WKSU and Kent State University present the dynamic Kent State ’Round Town Music Festival from Sept. 19-22 when a regional tradition adopts a fresh attitude and brings more live music to the city of Kent and Kent State. As both city and campus burst out of their shells with new businesses and a soon-to-be-open connecting University Esplanade, the former Kent State Folk Festival is expanding by welcoming even more artists and music fans to the party.
The new Kent State ’Round Town Music Festival takes on the flavors of the annual day of free ’Round Town concerts typically presented throughout the city of Kent on the final Friday of the folk festival. Although loosely themed as “roots” music, the genres offered during these daylong curated collections of performances pushed musical boundaries. The new festival takes its inspiration from these spirited music-filled Fridays and pulls in bands from a wider pool of entertainers. Music will radiate from the heart of the Kent State campus, at The Kent Stage on Main Street and in expected and surprising spaces throughout the city.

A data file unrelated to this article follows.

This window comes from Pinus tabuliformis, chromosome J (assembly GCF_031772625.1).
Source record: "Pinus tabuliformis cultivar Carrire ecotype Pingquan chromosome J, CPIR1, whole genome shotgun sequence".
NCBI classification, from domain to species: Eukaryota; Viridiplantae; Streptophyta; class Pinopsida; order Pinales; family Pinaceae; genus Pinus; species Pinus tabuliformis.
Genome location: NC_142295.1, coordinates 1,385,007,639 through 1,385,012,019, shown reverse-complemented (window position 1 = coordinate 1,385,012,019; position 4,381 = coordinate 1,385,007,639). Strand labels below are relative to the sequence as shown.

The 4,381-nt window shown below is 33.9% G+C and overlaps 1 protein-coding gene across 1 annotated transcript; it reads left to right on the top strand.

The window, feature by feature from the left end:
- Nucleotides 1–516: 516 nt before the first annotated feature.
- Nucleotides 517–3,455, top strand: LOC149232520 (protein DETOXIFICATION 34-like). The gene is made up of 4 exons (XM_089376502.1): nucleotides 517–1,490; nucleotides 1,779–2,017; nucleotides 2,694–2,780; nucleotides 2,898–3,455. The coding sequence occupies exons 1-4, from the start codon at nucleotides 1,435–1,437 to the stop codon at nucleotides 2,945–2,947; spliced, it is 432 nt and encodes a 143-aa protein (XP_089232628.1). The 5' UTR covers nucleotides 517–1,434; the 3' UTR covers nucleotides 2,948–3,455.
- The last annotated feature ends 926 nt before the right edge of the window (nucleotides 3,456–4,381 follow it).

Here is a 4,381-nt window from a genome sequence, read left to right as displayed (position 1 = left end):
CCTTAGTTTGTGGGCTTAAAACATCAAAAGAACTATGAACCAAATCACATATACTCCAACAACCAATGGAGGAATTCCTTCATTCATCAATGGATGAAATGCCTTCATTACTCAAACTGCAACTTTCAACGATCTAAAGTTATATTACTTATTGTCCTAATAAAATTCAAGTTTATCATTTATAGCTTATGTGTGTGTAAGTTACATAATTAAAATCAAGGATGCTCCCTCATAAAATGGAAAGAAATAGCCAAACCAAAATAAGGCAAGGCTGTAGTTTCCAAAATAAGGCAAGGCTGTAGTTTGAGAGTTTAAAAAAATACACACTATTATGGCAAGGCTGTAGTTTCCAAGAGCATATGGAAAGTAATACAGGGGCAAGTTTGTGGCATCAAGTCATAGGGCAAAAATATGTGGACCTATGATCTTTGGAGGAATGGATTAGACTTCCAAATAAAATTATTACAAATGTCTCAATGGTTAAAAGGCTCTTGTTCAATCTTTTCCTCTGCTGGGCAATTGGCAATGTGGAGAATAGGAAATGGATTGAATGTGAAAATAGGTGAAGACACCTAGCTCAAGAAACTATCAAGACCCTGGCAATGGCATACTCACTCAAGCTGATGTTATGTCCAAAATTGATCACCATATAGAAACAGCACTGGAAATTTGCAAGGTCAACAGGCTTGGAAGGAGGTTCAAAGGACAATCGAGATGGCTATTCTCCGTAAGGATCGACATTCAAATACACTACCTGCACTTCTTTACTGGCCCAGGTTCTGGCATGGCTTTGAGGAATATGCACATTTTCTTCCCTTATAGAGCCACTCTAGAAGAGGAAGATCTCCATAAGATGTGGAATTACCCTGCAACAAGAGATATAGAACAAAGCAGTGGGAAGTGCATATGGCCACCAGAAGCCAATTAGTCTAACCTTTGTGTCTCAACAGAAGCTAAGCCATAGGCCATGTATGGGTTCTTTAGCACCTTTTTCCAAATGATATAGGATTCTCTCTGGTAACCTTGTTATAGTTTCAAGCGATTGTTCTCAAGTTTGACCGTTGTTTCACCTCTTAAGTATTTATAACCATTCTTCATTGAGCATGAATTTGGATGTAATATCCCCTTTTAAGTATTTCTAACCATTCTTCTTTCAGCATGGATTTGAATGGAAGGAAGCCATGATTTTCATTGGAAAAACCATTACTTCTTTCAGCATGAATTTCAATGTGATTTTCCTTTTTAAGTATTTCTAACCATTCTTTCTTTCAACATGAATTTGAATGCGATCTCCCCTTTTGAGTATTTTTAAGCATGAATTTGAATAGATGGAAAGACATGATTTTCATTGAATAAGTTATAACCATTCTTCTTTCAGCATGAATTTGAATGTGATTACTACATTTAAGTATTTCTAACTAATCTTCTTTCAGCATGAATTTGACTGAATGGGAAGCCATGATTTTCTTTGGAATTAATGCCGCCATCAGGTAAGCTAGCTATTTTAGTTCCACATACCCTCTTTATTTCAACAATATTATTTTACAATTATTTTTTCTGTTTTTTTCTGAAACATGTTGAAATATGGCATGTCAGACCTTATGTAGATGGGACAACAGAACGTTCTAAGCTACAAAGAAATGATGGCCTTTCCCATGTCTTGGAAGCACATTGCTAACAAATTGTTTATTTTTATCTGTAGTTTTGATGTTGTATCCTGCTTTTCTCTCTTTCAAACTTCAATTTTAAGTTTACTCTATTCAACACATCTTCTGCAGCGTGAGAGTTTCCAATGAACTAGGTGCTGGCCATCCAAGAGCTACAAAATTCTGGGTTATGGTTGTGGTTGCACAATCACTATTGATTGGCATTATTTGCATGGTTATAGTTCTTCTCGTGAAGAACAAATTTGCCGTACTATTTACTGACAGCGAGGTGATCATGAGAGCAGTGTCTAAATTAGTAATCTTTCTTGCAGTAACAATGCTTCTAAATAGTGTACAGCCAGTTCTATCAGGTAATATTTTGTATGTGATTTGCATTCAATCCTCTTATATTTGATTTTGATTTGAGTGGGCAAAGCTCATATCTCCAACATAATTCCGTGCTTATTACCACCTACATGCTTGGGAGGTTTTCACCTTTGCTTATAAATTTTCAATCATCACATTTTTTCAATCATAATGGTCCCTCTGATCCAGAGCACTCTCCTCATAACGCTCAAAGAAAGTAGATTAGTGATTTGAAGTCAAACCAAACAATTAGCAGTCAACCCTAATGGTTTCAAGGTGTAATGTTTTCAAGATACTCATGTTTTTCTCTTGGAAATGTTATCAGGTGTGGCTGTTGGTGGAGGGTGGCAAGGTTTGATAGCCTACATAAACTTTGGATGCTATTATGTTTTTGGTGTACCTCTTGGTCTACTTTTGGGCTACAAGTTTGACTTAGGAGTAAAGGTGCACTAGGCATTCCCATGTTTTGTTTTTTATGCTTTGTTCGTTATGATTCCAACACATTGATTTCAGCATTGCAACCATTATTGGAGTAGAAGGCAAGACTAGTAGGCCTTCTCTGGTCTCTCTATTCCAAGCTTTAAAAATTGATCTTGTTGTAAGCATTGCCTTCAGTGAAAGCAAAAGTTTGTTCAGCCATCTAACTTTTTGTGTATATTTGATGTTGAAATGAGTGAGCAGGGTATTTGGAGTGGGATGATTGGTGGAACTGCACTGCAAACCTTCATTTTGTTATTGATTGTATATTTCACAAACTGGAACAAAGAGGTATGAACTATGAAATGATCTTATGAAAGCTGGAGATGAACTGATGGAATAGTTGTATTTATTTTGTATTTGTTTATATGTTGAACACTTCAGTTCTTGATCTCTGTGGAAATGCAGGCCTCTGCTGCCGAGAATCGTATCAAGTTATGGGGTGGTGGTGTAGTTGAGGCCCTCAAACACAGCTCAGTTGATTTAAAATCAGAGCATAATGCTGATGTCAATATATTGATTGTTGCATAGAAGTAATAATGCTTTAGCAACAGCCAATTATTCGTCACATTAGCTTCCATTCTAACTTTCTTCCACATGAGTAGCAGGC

“For many years, ’Round Town Fridays have set the tone for the rest of the folk festival,” says WKSU Executive Director Dan Skinner. “These performances broadened the region’s definition of ‘folk’ to embrace other genres – like jazz, Americana and blues – that have roots music at their core. The Kent State ’Round Town Music Festival is a celebration of sounds, and we want everyone to join in the fun.”
The ’Round Town Music Fest takes full advantage of recent changes to the Kent Campus by welcoming rock band Dawes and special guests Good Old War to the new Student Green on Thursday, Sept. 19. The concert is free, and everyone is invited to this gala, kick-off event. The Student Green is located at Central Camps, extending from Risman Plaza to Summit Street. Dawes, who recently toured with Bob Dylan, has a large cross-generational following thanks to the band’s artfully concise and increasingly soulful sound. Philadelphia-based Good Old War harnesses a high-spirited simplicity to make its live shows unforgettable by revealing the group’s penchant for infectious folk-pop.